I had seen the film Schindler's List, in which Ralph Fiennes plays my grandfather. I knew he was playing a man called Goeth but I had not made the connection - it never occurred to me that we were related.

Ralph Fiennes as Amon Goeth
Ralph Fiennes as Amon Goeth in Schindler's List

I think if I had known all of this when I was younger, it would have been easier because I would have had a chance to integrate it into my life. Getting the information so spontaneously, so out of the blue, it was almost impossible to make it fit in with my understanding of who I am.
It was very distressing to know that Amon Goeth and I are genetically linked. I feel part of it, but still there is a distance - which is a difference between me and my mother, because she grew up with her own mother (with my grandmother) and for her it was difficult to leave the past behind.

I have tried not to leave the past behind but put it in a place where it belongs, which means not to ignore it, but not to let it overshadow my life. I am not a reflection of this part of my family story but I am still very connected to it. I try to find a way to integrate it into my life.

It is a story that is very unique and very unusual, and a story that has a deeper meaning. It is more about the universal question of how to deal with the weight of the past on the present - and it should show that it is possible to gain personal freedom from the past.

Amon Leopold Goeth 1908-1946

Arrested and taken to Krakow for trial
  • Born in Vienna
  • Commandant at the Plaszow concentration camp near Krakow from 1943 to 1944
  • Tried before the Polish Supreme Court and sentenced to death for the mass murder of Jews
  • Hanged in Krakow in 1946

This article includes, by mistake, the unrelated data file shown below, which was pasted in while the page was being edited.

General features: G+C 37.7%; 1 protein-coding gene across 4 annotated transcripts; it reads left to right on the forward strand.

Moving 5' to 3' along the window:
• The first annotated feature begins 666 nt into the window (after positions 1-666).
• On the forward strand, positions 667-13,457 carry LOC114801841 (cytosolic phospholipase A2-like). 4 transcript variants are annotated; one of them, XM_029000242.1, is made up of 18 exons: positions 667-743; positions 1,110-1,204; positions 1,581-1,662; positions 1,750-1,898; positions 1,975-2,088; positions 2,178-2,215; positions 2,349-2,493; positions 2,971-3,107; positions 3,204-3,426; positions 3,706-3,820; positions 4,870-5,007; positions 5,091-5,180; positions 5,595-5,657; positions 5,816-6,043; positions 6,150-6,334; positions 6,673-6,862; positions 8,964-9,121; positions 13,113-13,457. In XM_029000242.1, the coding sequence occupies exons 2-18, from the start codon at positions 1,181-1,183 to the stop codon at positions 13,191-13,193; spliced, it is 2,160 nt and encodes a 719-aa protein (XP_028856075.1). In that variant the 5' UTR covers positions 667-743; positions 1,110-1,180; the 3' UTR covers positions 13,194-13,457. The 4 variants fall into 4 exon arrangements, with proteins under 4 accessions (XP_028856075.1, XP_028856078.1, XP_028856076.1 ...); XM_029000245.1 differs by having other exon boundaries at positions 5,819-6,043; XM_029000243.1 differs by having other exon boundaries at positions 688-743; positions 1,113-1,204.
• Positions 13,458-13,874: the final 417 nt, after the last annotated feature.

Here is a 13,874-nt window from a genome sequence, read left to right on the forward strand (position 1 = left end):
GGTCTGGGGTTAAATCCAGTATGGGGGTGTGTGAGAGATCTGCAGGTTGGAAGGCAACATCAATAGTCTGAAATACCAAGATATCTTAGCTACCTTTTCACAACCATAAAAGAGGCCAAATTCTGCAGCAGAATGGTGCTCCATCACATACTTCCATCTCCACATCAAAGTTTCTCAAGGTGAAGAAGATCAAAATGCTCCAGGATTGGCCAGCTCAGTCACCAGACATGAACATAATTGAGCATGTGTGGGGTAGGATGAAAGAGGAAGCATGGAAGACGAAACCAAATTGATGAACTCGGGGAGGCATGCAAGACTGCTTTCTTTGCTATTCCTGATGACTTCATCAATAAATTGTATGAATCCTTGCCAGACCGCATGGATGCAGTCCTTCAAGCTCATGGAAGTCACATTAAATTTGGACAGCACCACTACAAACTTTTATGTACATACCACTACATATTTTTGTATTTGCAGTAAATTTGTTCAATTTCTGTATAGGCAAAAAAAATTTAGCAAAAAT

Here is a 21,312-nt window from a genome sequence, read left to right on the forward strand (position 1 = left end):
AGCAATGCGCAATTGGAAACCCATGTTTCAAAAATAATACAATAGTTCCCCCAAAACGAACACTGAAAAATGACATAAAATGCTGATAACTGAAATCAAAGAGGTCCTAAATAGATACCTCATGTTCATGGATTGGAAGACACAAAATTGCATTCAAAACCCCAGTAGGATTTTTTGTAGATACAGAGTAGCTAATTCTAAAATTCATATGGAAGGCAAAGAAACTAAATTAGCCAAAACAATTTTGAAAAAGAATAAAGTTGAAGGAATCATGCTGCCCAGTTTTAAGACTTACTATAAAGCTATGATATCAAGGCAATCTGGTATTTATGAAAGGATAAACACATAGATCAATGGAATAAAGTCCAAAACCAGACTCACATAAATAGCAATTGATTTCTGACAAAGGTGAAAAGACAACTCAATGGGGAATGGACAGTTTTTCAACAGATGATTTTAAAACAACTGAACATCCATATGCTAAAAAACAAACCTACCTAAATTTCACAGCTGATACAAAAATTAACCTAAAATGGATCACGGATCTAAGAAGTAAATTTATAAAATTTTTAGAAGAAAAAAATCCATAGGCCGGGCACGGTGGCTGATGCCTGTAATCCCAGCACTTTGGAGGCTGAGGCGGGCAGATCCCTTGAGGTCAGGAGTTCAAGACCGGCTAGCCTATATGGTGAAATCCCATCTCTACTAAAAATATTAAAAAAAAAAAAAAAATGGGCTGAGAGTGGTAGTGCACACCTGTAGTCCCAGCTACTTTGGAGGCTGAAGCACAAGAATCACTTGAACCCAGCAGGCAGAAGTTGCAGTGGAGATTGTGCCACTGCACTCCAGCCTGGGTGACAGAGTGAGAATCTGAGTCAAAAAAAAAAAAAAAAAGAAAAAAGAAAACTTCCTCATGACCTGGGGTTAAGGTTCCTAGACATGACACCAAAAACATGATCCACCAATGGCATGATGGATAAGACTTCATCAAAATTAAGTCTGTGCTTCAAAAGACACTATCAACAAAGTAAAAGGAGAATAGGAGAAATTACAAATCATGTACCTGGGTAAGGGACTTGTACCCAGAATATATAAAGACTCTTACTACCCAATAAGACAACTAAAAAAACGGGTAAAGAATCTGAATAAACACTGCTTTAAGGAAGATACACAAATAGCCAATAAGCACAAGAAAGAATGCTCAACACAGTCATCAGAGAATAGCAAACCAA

• Character played by Ralph Fiennes in the film Schindler's List

Monika stands in front of the , at one time,  luxury villa belonging to her father.
INHERITANCE is the story of Monika Hertwig, a soft-spoken woman struggling with a profound legacy left by a father she never really knew. Monika's father was Amon Goeth. Often described as a "monster," and "inhuman," Goeth was a prominent Nazi leader and commandant of the Plaszow concentration camp. He murdered thousands of Jews and other prisoners during the war.
 When Schindler's List opened in 1993, Monika found Ralph Fiennes' chilling portrayal of her father so disturbing that she left the theater. The fact that this man was her father is something that Monika still cannot reconcile.
 Feeling an aching need to come to terms with this legacy of hatred, Monika reached out to Helen Jonas, who lived enslaved under Goeth's roof serving as both his maid and prey (repeatedly brutalized) for nearly two years. Sixty years after Amon Goeth's execution, Monika and Helen met for the first time at what was once Goeth's luxurious villa overlooking the concentration camp. They stand beneath the balcony, from where he picked out prisoners for target practice and enjoyed watching camp dogs tear prisoners to pieces. It was a brutally honest, and emotional journey for both women.